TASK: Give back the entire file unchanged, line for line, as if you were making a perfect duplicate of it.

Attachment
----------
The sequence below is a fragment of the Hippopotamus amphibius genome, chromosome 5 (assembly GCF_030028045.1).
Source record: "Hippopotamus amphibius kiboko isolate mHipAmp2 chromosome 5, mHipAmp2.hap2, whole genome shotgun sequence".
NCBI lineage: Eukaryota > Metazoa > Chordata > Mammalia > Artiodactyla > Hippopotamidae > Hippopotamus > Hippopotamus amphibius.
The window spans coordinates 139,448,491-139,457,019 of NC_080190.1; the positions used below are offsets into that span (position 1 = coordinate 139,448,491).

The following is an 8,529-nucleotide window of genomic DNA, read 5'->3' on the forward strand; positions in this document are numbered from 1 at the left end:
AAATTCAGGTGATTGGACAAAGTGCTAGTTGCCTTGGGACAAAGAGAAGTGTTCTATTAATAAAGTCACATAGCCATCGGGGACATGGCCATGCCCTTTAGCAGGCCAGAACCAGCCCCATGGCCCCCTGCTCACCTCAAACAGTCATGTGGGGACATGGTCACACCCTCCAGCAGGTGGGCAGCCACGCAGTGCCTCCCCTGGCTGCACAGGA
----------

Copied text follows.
The sequence below is a fragment of the Hippopotamus amphibius genome, chromosome 5 (assembly GCF_030028045.1).
Source record: "Hippopotamus amphibius kiboko isolate mHipAmp2 chromosome 5, mHipAmp2.hap2, whole genome shotgun sequence".
NCBI lineage: Eukaryota > Metazoa > Chordata > Mammalia > Artiodactyla > Hippopotamidae > Hippopotamus > Hippopotamus amphibius.
The window spans coordinates 139,448,491-139,457,019 of NC_080190.1; the positions used below are offsets into that span (position 1 = coordinate 139,448,491).

The following is an 8,529-nucleotide window of genomic DNA, read 5'->3' on the forward strand; positions in this document are numbered from 1 at the left end:
AAATTCAGGTGATTGGACAAAGTGCTAGTTGCCTTGGGACAAAGAGAAGTGTTCTATTAATAAAGTCACATAGCCATCGGGGACATGGCCATGCCCTTTAGCAGGCCAGAACCAGCCCCATGGCCCCCTGCTCACCTCAAACAGTCATGTGGGGACATGGTCACACCCTCCAGCAGGTGGGCAGCCACGCAGTGCCTCCCCTGGCTGCACAGGA